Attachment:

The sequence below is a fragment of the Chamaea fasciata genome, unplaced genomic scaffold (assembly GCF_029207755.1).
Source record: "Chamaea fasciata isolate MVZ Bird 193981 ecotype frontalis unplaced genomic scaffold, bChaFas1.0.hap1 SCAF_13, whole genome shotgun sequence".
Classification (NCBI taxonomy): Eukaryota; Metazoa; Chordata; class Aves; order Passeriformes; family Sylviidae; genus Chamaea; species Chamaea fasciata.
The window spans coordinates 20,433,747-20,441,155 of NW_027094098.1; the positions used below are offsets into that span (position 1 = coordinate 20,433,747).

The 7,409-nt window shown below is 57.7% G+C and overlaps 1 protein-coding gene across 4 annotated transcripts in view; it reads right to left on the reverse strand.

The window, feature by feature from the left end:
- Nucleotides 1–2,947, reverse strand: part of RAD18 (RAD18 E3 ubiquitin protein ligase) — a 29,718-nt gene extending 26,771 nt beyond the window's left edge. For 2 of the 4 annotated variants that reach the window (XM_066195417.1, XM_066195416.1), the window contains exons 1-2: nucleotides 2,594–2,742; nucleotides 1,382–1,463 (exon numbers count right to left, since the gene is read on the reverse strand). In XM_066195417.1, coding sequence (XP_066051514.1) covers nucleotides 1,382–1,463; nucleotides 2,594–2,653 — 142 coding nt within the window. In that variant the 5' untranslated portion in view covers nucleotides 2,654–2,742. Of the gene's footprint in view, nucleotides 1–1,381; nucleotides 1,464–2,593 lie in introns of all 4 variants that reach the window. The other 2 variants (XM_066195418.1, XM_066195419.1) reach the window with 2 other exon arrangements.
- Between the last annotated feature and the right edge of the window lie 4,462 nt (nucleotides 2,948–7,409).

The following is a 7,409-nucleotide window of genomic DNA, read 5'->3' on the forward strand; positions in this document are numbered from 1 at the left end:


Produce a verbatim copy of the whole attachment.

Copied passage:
The sequence below is a fragment of the Chamaea fasciata genome, unplaced genomic scaffold (assembly GCF_029207755.1).
Source record: "Chamaea fasciata isolate MVZ Bird 193981 ecotype frontalis unplaced genomic scaffold, bChaFas1.0.hap1 SCAF_13, whole genome shotgun sequence".
Classification (NCBI taxonomy): Eukaryota; Metazoa; Chordata; class Aves; order Passeriformes; family Sylviidae; genus Chamaea; species Chamaea fasciata.
The window spans coordinates 20,433,747-20,441,155 of NW_027094098.1; the positions used below are offsets into that span (position 1 = coordinate 20,433,747).

The 7,409-nt window shown below is 57.7% G+C and overlaps 1 protein-coding gene across 4 annotated transcripts in view; it reads right to left on the reverse strand.

The window, feature by feature from the left end:
- Nucleotides 1–2,947, reverse strand: part of RAD18 (RAD18 E3 ubiquitin protein ligase) — a 29,718-nt gene extending 26,771 nt beyond the window's left edge. For 2 of the 4 annotated variants that reach the window (XM_066195417.1, XM_066195416.1), the window contains exons 1-2: nucleotides 2,594–2,742; nucleotides 1,382–1,463 (exon numbers count right to left, since the gene is read on the reverse strand). In XM_066195417.1, coding sequence (XP_066051514.1) covers nucleotides 1,382–1,463; nucleotides 2,594–2,653 — 142 coding nt within the window. In that variant the 5' untranslated portion in view covers nucleotides 2,654–2,742. Of the gene's footprint in view, nucleotides 1–1,381; nucleotides 1,464–2,593 lie in introns of all 4 variants that reach the window. The other 2 variants (XM_066195418.1, XM_066195419.1) reach the window with 2 other exon arrangements.
- Between the last annotated feature and the right edge of the window lie 4,462 nt (nucleotides 2,948–7,409).

The following is a 7,409-nucleotide window of genomic DNA, read 5'->3' on the forward strand; positions in this document are numbered from 1 at the left end: